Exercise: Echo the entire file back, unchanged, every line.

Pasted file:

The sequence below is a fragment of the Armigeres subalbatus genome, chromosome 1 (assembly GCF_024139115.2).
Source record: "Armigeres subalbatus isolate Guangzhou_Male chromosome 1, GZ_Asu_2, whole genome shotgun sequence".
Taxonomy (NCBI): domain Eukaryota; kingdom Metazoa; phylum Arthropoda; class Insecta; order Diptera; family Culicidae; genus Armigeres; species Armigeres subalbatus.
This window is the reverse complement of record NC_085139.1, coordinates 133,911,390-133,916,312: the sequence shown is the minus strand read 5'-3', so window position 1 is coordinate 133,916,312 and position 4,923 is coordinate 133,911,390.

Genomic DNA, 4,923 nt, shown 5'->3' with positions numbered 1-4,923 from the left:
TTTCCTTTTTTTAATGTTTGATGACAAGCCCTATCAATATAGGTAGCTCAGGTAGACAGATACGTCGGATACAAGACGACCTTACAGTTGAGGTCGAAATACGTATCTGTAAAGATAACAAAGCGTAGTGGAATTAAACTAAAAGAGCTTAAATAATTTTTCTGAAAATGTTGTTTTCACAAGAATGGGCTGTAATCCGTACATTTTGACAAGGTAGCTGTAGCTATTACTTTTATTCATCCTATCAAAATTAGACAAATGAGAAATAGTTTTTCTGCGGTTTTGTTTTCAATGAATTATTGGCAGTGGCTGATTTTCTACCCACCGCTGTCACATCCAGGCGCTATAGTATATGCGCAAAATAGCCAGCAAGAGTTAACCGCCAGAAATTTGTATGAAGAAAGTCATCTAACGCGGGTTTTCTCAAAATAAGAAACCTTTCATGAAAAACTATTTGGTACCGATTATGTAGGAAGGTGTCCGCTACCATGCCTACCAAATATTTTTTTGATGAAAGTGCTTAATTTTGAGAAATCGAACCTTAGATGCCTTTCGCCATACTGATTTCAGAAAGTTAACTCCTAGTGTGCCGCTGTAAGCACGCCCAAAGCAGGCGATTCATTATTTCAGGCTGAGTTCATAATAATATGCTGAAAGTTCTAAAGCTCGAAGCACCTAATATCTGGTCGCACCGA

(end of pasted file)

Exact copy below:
The sequence below is a fragment of the Armigeres subalbatus genome, chromosome 1 (assembly GCF_024139115.2).
Source record: "Armigeres subalbatus isolate Guangzhou_Male chromosome 1, GZ_Asu_2, whole genome shotgun sequence".
Taxonomy (NCBI): domain Eukaryota; kingdom Metazoa; phylum Arthropoda; class Insecta; order Diptera; family Culicidae; genus Armigeres; species Armigeres subalbatus.
This window is the reverse complement of record NC_085139.1, coordinates 133,911,390-133,916,312: the sequence shown is the minus strand read 5'-3', so window position 1 is coordinate 133,916,312 and position 4,923 is coordinate 133,911,390.

Genomic DNA, 4,923 nt, shown 5'->3' with positions numbered 1-4,923 from the left:
TTTCCTTTTTTTAATGTTTGATGACAAGCCCTATCAATATAGGTAGCTCAGGTAGACAGATACGTCGGATACAAGACGACCTTACAGTTGAGGTCGAAATACGTATCTGTAAAGATAACAAAGCGTAGTGGAATTAAACTAAAAGAGCTTAAATAATTTTTCTGAAAATGTTGTTTTCACAAGAATGGGCTGTAATCCGTACATTTTGACAAGGTAGCTGTAGCTATTACTTTTATTCATCCTATCAAAATTAGACAAATGAGAAATAGTTTTTCTGCGGTTTTGTTTTCAATGAATTATTGGCAGTGGCTGATTTTCTACCCACCGCTGTCACATCCAGGCGCTATAGTATATGCGCAAAATAGCCAGCAAGAGTTAACCGCCAGAAATTTGTATGAAGAAAGTCATCTAACGCGGGTTTTCTCAAAATAAGAAACCTTTCATGAAAAACTATTTGGTACCGATTATGTAGGAAGGTGTCCGCTACCATGCCTACCAAATATTTTTTTGATGAAAGTGCTTAATTTTGAGAAATCGAACCTTAGATGCCTTTCGCCATACTGATTTCAGAAAGTTAACTCCTAGTGTGCCGCTGTAAGCACGCCCAAAGCAGGCGATTCATTATTTCAGGCTGAGTTCATAATAATATGCTGAAAGTTCTAAAGCTCGAAGCACCTAATATCTGGTCGCACCGA